LVT has never been introduced in Britain, although the idea has been discussed at government level and on several occasions almost been implemented. An early history may be briefly summarised chronologically in the following events and publications:
1662: Publication of ‘The Treatise on Taxes and Contributions’ By William Petty (1623-87), Economist, Scientist and Philosopher, in which he mentions ‘Land Taxe’ as a means of raising revenue.
In 1692, amongst a package of other taxes on personal estate, movable goods and income from public office, a ‘Land Tax’ was introduced (which astonishingly endured until 1963). Initially this tax was based on annual rental values, but after the first valuation no more were carried out. From 1698, quotas based on acreages at the 1692 values, were established for each county, and remained fixed thereafter. Consequently the amount collected diminished progressively, from 35% of total revenue at the start, to 17% in the 1790s and 11% by the 1820s. By 1733 that part of the tax on personal income and moveable goods had proved too difficult to collect and was largely abandoned, so the tax became almost entirely based on the revenue from land. The tax became gradually overshadowed by other taxes, but continued into the 20th century, raising eventually no more than the cost of collection. It was finally abolished in 1963, (1).
1758: Publication of ‘Tableau Economique’ by François Quesnay (1694-1774), Economist, Physician to Louis 15th and co-founder of the Physiocrats. The Physiocrats considered that all wealth derived from the agrarian production of land and proposed a ‘Single Tax’ on land only.
1776: Publication of ‘The Wealth of Nations’ by Adam Smith (1723-90), Political Economist and Philosopher. Adam Smith is generally considered to be the father of modern economics. In his book he advocates the taxing of ‘ground rents’.
1781: Publication of ‘An Essay on the Right of Property in Land’ by William Ogilvie, (1736-1819); Scottish landowner and classical scholar. In his treatise Ogilvie claims ‘the birthright of every citizen to an equal share in the value of property in land’, and explains that ‘land values have three parts; the original, the improved and the improvable; the first and third of these belong to the community and only the second to the landowner’.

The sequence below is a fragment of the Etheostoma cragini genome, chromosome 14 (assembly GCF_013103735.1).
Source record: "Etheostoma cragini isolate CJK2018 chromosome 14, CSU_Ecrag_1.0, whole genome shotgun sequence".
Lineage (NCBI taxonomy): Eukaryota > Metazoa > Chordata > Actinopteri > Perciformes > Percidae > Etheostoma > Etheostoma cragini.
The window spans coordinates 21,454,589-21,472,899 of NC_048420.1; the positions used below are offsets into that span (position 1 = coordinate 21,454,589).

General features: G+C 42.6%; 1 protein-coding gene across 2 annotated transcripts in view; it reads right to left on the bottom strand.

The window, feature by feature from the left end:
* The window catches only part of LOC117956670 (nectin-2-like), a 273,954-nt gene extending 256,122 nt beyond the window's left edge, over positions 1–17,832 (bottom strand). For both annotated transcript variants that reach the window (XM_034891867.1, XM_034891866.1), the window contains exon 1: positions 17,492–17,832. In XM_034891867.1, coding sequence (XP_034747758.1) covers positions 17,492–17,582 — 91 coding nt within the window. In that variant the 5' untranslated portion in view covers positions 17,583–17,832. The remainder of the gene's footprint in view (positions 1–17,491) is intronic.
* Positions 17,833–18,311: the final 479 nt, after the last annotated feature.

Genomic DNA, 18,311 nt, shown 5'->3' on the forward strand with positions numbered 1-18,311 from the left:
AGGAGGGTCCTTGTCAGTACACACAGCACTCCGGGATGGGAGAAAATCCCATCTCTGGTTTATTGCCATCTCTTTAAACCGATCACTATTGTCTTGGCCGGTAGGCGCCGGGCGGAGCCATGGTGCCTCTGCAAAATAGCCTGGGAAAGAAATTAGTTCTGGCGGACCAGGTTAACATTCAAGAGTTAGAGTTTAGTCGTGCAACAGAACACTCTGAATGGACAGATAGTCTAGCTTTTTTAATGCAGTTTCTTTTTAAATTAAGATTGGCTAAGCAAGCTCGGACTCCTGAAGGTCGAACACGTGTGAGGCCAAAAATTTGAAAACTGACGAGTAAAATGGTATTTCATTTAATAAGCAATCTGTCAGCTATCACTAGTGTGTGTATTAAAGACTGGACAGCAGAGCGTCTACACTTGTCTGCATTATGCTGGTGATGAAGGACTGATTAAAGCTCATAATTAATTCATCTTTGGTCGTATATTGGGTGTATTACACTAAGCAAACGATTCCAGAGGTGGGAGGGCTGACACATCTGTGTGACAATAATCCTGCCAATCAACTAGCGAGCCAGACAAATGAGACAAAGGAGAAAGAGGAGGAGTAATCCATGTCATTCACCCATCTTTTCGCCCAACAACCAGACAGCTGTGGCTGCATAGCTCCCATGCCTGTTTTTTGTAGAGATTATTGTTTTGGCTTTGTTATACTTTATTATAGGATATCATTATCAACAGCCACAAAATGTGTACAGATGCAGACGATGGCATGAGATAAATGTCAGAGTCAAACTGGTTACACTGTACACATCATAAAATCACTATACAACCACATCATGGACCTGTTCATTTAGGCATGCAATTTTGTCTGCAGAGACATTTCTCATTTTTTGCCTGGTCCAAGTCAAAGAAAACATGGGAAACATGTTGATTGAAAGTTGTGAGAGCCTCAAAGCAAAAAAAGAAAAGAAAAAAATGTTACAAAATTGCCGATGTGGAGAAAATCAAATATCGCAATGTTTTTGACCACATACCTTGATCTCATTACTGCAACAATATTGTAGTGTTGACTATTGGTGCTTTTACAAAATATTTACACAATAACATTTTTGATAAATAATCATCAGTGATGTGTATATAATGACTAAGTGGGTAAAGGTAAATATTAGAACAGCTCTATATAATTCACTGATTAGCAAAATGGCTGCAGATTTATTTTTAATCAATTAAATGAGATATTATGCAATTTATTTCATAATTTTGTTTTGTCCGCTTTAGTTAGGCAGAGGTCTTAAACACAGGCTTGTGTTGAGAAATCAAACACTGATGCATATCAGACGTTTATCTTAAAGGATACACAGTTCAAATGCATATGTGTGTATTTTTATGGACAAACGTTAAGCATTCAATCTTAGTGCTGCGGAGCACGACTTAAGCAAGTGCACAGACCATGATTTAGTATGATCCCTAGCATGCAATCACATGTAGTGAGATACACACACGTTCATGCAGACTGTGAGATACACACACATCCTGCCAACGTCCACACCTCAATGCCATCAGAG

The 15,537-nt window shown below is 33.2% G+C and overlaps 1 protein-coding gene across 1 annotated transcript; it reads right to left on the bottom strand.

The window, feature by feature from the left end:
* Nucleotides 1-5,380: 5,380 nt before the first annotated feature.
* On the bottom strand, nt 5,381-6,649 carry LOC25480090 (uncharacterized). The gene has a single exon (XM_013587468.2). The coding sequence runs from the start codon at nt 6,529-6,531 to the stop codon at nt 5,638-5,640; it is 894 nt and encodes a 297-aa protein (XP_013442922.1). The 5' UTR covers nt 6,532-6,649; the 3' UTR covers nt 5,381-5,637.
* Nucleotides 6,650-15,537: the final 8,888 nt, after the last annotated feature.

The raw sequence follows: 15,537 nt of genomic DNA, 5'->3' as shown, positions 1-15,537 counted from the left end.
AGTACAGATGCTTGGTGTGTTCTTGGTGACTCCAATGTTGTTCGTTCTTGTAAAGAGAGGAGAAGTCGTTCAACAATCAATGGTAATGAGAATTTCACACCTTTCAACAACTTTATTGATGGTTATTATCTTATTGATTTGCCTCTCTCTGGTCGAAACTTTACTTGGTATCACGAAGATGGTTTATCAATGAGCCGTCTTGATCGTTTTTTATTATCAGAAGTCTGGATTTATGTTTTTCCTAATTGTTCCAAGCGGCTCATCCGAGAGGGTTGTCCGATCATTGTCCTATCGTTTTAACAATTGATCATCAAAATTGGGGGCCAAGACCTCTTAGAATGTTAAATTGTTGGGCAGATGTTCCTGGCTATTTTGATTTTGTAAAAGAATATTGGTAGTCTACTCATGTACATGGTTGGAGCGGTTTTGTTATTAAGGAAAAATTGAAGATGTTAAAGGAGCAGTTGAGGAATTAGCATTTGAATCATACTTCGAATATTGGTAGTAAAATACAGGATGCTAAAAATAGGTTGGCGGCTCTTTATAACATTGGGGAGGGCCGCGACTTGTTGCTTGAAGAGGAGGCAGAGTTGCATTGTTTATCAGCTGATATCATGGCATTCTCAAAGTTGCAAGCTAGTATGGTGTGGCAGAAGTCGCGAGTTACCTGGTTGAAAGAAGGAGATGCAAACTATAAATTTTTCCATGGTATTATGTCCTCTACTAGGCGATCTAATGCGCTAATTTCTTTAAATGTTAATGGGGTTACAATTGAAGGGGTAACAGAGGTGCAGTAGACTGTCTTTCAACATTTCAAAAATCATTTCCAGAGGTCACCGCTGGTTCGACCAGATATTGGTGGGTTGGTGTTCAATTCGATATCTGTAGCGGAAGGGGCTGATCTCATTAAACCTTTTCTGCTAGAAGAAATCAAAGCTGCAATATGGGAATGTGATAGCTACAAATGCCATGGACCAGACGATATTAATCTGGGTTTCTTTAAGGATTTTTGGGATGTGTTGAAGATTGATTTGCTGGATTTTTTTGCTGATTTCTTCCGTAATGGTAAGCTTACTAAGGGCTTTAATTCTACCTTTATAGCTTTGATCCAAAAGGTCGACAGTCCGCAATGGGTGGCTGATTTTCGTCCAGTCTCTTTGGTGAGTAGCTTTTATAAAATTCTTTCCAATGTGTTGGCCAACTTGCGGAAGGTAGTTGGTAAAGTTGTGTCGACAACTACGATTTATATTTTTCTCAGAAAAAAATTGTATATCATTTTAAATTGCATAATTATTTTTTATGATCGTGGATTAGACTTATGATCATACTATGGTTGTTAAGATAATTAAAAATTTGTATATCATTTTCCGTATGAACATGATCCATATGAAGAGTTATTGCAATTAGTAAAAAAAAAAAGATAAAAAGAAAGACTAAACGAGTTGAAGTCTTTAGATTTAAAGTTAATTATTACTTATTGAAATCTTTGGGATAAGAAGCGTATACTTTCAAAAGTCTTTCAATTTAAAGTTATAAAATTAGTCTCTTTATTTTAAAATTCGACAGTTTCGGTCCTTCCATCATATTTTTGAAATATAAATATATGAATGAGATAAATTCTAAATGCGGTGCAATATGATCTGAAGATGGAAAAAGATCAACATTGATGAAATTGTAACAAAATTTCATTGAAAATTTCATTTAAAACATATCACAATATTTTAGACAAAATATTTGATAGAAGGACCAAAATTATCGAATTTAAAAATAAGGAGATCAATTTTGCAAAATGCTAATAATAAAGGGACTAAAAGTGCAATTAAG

1796; Publication of ‘Agrarian Justice’ by Thomas Paine (1737-1809), Political Theorist and Revolutionary. In his pamphlet he writes ‘Every proprietor owes to the community a ground rent for the land which he holds’.
1817: Publication of ‘On the Principles of Political Economy and Taxation’ by David Ricardo (1772-1823). Ricardo is credited with defining the idea of the ‘Economic Rent’ or the ‘Law of Rent’.
1848: Publication of ‘The Principles of Political Economy’ by John Stuart Mill (1806-73), Political economist and Philosopher. In book 5, chapter 2.28 he describes the benefits landlords gain from rents in which ‘They grow richer, as it were in their sleep, without working, risking or economising’.
1887; Publication of ‘Progress and Poverty’ by Henry George (1839-97), American Economist and Social Philosopher. In his book George finally pulls together all the threads and comprehensively explains an economic system based on ‘Land Value Taxation’, which will become the definitive work and will give rise to a world-wide movement.
Smith, Ricardo and Mill were the founders of what came to be known as Classical Economics, in which land was considered an essential factor of production along with Labour and Capital, and the phenomenon of ‘economic rent’ was acknowledged. In the 20th century the Neo-Classical school of economics arose in which Land became considered as a part of Capital, and so its significance virtually disappeared. It is this Neo-Classical school that still dominates economic thinking but which is now being challenged by some eminent economists. (2)
(1) National Archives talk by Mark Pearsal:
(2) Martin Wolf: http://www.eurotrib.com/story/2010/7/13/64728/5954
Prof. Steve Keen: http://en.wikipedia.org/wiki/Steve_Keen